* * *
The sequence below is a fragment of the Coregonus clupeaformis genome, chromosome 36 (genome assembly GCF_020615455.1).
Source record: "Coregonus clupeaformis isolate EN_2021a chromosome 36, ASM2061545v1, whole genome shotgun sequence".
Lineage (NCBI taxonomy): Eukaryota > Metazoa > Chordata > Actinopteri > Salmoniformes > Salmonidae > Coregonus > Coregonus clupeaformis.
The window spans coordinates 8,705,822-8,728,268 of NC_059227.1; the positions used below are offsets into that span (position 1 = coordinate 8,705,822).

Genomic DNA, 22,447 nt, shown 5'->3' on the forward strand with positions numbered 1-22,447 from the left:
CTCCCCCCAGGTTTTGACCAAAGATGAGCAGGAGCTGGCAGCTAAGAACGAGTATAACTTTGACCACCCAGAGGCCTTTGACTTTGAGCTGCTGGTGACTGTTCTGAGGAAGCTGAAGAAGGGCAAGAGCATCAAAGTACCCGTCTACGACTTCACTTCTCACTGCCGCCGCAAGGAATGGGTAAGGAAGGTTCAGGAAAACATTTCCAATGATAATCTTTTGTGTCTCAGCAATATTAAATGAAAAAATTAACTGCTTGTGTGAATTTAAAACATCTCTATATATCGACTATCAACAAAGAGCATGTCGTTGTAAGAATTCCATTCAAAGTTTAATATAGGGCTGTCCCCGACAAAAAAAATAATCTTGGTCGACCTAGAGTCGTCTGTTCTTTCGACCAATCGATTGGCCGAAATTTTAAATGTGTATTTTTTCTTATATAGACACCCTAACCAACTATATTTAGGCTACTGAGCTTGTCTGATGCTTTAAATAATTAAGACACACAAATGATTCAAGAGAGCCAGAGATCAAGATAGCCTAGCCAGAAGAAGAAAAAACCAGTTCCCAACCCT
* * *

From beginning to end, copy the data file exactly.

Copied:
The sequence below is a fragment of the Coregonus clupeaformis genome, chromosome 36 (genome assembly GCF_020615455.1).
Source record: "Coregonus clupeaformis isolate EN_2021a chromosome 36, ASM2061545v1, whole genome shotgun sequence".
Lineage (NCBI taxonomy): Eukaryota > Metazoa > Chordata > Actinopteri > Salmoniformes > Salmonidae > Coregonus > Coregonus clupeaformis.
The window spans coordinates 8,705,822-8,728,268 of NC_059227.1; the positions used below are offsets into that span (position 1 = coordinate 8,705,822).

Genomic DNA, 22,447 nt, shown 5'->3' on the forward strand with positions numbered 1-22,447 from the left:
CTCCCCCCAGGTTTTGACCAAAGATGAGCAGGAGCTGGCAGCTAAGAACGAGTATAACTTTGACCACCCAGAGGCCTTTGACTTTGAGCTGCTGGTGACTGTTCTGAGGAAGCTGAAGAAGGGCAAGAGCATCAAAGTACCCGTCTACGACTTCACTTCTCACTGCCGCCGCAAGGAATGGGTAAGGAAGGTTCAGGAAAACATTTCCAATGATAATCTTTTGTGTCTCAGCAATATTAAATGAAAAAATTAACTGCTTGTGTGAATTTAAAACATCTCTATATATCGACTATCAACAAAGAGCATGTCGTTGTAAGAATTCCATTCAAAGTTTAATATAGGGCTGTCCCCGACAAAAAAAATAATCTTGGTCGACCTAGAGTCGTCTGTTCTTTCGACCAATCGATTGGCCGAAATTTTAAATGTGTATTTTTTCTTATATAGACACCCTAACCAACTATATTTAGGCTACTGAGCTTGTCTGATGCTTTAAATAATTAAGACACACAAATGATTCAAGAGAGCCAGAGATCAAGATAGCCTAGCCAGAAGAAGAAAAAACCAGTTCCCAACCCT